Essay on The Phillippines' Economy

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The Phillippines' Economy Over the past few years, the Philippines' economy has undergone a remarkable transformation. In the late 80's and early 90's the Philippines were stuck with poor political leadership, economic growth, and slow paced economic development. Today it is recognized globally that the Filipino economy has turned around to produce a positive growth. One of their biggest accomplishments has been the GNP growth rate rise from zero in the early nineties to between 5% and 6% today. The current president, Joseph Ejercito Estrada, is following the strong pace set by former president. Under the Ramos administration, important steps were taken towards economic liberalization. These steps included the opening of…show more content…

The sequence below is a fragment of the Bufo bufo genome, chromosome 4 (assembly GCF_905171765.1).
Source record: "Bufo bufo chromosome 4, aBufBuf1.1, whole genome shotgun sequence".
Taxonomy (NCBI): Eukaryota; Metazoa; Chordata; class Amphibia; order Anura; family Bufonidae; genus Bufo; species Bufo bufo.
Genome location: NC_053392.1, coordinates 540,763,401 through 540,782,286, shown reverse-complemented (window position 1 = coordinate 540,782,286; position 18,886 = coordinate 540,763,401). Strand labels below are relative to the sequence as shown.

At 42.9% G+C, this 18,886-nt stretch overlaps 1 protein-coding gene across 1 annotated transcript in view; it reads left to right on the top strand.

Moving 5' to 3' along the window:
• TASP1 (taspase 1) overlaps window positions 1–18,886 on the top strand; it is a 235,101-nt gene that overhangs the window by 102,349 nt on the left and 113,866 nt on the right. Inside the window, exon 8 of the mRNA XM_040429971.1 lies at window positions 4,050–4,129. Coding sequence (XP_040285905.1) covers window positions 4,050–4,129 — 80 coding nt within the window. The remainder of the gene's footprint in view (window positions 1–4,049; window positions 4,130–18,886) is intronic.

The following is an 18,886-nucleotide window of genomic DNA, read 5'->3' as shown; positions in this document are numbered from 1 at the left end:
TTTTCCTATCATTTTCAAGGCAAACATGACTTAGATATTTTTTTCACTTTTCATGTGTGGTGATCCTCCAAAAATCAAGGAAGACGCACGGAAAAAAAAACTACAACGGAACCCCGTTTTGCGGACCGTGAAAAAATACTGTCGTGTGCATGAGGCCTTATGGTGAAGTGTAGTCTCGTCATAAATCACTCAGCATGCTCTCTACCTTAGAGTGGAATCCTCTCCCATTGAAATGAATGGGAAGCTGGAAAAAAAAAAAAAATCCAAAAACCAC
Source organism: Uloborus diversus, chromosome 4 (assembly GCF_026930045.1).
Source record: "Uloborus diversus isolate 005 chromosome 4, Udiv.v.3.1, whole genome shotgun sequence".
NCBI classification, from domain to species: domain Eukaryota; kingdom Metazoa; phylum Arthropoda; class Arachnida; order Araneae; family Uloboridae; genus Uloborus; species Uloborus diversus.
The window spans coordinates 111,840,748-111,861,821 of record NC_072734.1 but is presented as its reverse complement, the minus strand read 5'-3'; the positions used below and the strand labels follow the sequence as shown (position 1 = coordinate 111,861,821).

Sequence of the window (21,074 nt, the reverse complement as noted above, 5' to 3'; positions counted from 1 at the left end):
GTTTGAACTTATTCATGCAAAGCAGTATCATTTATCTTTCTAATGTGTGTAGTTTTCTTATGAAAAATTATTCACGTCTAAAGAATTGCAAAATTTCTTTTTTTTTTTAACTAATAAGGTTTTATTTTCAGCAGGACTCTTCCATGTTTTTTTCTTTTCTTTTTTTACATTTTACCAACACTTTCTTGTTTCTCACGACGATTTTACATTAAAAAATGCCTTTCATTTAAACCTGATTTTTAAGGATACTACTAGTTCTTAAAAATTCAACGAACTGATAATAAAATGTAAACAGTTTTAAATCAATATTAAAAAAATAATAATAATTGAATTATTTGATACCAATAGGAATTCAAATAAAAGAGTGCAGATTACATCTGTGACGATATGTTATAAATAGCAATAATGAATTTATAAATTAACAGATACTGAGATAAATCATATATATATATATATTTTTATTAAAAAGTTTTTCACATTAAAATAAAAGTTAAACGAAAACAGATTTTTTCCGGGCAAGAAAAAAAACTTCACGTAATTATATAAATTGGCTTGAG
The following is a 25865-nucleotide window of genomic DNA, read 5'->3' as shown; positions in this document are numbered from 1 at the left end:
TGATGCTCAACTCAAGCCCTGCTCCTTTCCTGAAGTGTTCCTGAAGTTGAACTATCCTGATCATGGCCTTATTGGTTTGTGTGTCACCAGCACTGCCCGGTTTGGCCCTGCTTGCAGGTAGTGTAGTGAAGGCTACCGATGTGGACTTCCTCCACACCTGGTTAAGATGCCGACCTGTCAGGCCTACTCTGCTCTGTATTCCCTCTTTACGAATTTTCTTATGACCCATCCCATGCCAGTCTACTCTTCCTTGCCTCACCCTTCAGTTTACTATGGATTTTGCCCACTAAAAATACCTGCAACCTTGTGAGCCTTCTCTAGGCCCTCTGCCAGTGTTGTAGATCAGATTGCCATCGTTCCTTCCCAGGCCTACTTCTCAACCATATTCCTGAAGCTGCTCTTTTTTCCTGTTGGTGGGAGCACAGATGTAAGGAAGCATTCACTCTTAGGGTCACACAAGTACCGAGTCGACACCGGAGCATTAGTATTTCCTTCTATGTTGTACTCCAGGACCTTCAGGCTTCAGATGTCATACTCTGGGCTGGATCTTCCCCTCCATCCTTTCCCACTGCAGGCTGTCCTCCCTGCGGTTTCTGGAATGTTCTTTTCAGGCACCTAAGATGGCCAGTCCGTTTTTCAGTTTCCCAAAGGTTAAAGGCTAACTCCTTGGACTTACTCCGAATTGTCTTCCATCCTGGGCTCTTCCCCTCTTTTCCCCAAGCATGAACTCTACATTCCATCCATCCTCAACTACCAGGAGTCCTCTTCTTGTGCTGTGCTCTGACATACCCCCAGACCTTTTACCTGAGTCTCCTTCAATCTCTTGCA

Despite this expansion, the quality of education was still not up to par and remains a concern today. One problem facing the education system was a thirty- percent difference in the literacy level between rural and urban areas. Also, all families below the poverty line could not afford to educate their children beyond elementary school. These and other problems like poor teacher performance, overcrowded classrooms, lack of language skills and low wages could definitely benefit from new programs aimed at improving work productivity and family income. In 1990, over 10,000 foreign students studied in the Philippines, the majority of which were American. Until recently, most of the students attending these schools had to be taught in three languages; English, Filipino and Spanish. Now the schools primarily focus on Filipino, which will relieve much stress on students and faculty, and promote faster progress in the future. Another controversy noticed by many American students was the fact that many education policies were fluctuating constantly, and were likely to be changed before teachers became used to them. The most important concern of the education system in the Philippines is the number of students who actually complete college, and are then unable to find a job that they were not grossly overqualified for. These trained personnel could facilitate economic development if properly utilized, which is why the Department of Education,

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